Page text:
Introduction: Outdoor smokefree (SF) policies have the potential to decrease secondhand smoke exposure and denormalize smoking. In order to inform dissemination and evaluation of this emergent tobacco control strategy, this study examined the prevalence of SF park policies in the United States and the community-level characteristics associated with enactment of such policies.
Methods: Counties with existing SF park policies in one or more jurisdictions were identified using passive surveillance data from the American Nonsmokers' Rights Foundation (ANR). ANR data were validated in a random subsample of counties. County-level characteristics were obtained from public data sources and included population demographics, socioeconomic status (SES), urbanicity, and voter affiliation. State-level tobacco control variables included presence of indoor SF policies and adult smoking prevalence. General estimating equations were used to identify predictors of having a SF park policy while accounting for clustering of counties within states.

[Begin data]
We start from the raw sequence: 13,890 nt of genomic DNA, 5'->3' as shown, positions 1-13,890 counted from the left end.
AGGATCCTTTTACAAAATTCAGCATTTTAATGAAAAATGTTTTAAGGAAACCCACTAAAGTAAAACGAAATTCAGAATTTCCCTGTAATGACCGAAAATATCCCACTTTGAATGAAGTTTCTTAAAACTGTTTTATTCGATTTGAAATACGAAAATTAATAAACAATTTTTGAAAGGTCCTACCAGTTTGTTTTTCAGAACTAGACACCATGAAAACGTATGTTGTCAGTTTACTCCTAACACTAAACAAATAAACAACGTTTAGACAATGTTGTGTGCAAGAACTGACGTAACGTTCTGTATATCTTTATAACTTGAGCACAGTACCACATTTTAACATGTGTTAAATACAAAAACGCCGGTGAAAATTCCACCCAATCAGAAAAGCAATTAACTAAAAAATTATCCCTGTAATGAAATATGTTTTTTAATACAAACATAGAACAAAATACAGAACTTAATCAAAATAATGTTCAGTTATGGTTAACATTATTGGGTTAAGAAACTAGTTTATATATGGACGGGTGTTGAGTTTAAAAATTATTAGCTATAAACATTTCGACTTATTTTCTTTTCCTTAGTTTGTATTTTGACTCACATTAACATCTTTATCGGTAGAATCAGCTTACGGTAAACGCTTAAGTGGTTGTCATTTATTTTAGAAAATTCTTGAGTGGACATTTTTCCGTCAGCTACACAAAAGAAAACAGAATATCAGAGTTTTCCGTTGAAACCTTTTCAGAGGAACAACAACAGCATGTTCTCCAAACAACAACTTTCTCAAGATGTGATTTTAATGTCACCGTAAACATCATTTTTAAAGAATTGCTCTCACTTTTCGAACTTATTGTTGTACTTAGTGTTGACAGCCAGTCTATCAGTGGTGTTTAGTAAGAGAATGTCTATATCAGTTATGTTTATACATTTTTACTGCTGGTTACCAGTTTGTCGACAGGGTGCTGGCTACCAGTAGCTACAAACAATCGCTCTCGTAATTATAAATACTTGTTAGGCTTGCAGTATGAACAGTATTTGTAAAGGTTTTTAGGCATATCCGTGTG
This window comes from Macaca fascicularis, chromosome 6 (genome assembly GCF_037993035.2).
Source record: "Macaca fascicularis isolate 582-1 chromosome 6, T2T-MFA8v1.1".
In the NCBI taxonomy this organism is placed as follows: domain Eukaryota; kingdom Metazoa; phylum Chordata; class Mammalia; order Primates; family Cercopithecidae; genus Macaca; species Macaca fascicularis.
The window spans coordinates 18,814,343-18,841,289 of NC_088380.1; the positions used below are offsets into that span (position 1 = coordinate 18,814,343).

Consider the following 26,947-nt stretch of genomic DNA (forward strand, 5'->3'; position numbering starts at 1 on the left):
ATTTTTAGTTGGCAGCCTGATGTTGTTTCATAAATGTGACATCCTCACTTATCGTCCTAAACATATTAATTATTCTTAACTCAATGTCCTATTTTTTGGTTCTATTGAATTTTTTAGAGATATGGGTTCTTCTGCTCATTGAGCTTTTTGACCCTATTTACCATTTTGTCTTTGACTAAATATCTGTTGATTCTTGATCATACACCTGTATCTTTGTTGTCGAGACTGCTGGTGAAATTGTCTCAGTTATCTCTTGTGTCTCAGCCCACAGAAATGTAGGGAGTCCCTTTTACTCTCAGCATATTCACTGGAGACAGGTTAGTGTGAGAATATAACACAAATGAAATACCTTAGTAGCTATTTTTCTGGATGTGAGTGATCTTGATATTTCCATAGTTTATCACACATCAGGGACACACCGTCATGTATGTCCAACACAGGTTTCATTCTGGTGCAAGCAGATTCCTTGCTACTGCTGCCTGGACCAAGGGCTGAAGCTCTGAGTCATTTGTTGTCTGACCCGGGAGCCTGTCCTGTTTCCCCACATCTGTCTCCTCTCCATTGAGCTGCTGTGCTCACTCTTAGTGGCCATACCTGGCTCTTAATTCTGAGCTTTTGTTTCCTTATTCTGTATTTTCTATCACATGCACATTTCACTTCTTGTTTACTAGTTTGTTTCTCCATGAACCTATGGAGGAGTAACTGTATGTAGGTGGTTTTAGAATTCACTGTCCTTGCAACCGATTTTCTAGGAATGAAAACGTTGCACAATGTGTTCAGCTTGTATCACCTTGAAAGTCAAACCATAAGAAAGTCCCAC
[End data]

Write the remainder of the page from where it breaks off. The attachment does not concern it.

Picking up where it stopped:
Results: Eleven percent (n = 355) of counties in the United States (n = 3,143) had at least 1 jurisdiction with a SF park policy. The odds of a county having a SF park policy decreased as the percentage of older residents, recent movers, and smokers increased, and the odds increased as the percentage of Democratic voters increased. Odds were higher for counties with higher SES versus low-SES counties and urban/suburban versus rural counties.
Conclusions: SF park policies are currently limited to relatively few jurisdictions, and there is evidence of disparities in adoption of these policies. Public health practitioners should focus promotion of SF park policies on low-SES communities with children and youth and rural areas.